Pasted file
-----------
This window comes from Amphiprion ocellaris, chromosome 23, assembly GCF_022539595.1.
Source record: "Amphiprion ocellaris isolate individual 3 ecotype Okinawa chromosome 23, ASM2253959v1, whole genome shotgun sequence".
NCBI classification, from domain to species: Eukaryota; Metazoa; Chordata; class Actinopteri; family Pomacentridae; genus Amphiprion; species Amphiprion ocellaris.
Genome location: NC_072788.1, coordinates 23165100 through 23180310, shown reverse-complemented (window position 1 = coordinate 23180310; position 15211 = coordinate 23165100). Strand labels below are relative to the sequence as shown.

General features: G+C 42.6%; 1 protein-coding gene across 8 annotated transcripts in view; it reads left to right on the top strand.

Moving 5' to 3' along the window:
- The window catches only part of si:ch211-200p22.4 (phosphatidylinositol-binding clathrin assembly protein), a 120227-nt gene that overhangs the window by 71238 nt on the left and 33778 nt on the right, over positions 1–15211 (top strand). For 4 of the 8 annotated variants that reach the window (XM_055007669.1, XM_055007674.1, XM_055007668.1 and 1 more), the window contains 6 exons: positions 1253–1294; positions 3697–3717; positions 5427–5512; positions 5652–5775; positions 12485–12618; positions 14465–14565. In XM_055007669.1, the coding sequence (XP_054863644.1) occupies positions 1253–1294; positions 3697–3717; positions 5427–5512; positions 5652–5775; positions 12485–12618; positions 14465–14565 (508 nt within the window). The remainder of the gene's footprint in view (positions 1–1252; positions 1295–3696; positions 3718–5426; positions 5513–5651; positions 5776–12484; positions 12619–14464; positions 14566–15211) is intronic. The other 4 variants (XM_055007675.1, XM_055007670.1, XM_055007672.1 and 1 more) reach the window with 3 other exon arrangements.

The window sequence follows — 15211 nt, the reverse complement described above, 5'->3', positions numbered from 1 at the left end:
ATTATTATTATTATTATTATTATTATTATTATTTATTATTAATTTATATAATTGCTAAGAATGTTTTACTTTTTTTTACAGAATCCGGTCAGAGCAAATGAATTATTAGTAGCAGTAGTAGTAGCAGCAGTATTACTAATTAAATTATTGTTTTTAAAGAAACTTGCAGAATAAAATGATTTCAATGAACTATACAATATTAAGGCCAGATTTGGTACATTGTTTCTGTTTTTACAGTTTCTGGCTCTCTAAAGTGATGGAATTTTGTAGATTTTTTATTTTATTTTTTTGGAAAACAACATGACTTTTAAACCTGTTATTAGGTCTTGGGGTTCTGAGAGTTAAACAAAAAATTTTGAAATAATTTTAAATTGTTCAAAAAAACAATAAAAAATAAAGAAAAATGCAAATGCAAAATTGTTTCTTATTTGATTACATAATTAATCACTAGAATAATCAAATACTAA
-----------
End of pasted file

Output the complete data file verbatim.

This window comes from Amphiprion ocellaris, chromosome 23, assembly GCF_022539595.1.
Source record: "Amphiprion ocellaris isolate individual 3 ecotype Okinawa chromosome 23, ASM2253959v1, whole genome shotgun sequence".
NCBI classification, from domain to species: Eukaryota; Metazoa; Chordata; class Actinopteri; family Pomacentridae; genus Amphiprion; species Amphiprion ocellaris.
Genome location: NC_072788.1, coordinates 23165100 through 23180310, shown reverse-complemented (window position 1 = coordinate 23180310; position 15211 = coordinate 23165100). Strand labels below are relative to the sequence as shown.

General features: G+C 42.6%; 1 protein-coding gene across 8 annotated transcripts in view; it reads left to right on the top strand.

Moving 5' to 3' along the window:
- The window catches only part of si:ch211-200p22.4 (phosphatidylinositol-binding clathrin assembly protein), a 120227-nt gene that overhangs the window by 71238 nt on the left and 33778 nt on the right, over positions 1–15211 (top strand). For 4 of the 8 annotated variants that reach the window (XM_055007669.1, XM_055007674.1, XM_055007668.1 and 1 more), the window contains 6 exons: positions 1253–1294; positions 3697–3717; positions 5427–5512; positions 5652–5775; positions 12485–12618; positions 14465–14565. In XM_055007669.1, the coding sequence (XP_054863644.1) occupies positions 1253–1294; positions 3697–3717; positions 5427–5512; positions 5652–5775; positions 12485–12618; positions 14465–14565 (508 nt within the window). The remainder of the gene's footprint in view (positions 1–1252; positions 1295–3696; positions 3718–5426; positions 5513–5651; positions 5776–12484; positions 12619–14464; positions 14566–15211) is intronic. The other 4 variants (XM_055007675.1, XM_055007670.1, XM_055007672.1 and 1 more) reach the window with 3 other exon arrangements.

The window sequence follows — 15211 nt, the reverse complement described above, 5'->3', positions numbered from 1 at the left end:
ATTATTATTATTATTATTATTATTATTATTATTTATTATTAATTTATATAATTGCTAAGAATGTTTTACTTTTTTTTACAGAATCCGGTCAGAGCAAATGAATTATTAGTAGCAGTAGTAGTAGCAGCAGTATTACTAATTAAATTATTGTTTTTAAAGAAACTTGCAGAATAAAATGATTTCAATGAACTATACAATATTAAGGCCAGATTTGGTACATTGTTTCTGTTTTTACAGTTTCTGGCTCTCTAAAGTGATGGAATTTTGTAGATTTTTTATTTTATTTTTTTGGAAAACAACATGACTTTTAAACCTGTTATTAGGTCTTGGGGTTCTGAGAGTTAAACAAAAAATTTTGAAATAATTTTAAATTGTTCAAAAAAACAATAAAAAATAAAGAAAAATGCAAATGCAAAATTGTTTCTTATTTGATTACATAATTAATCACTAGAATAATCAAATACTAA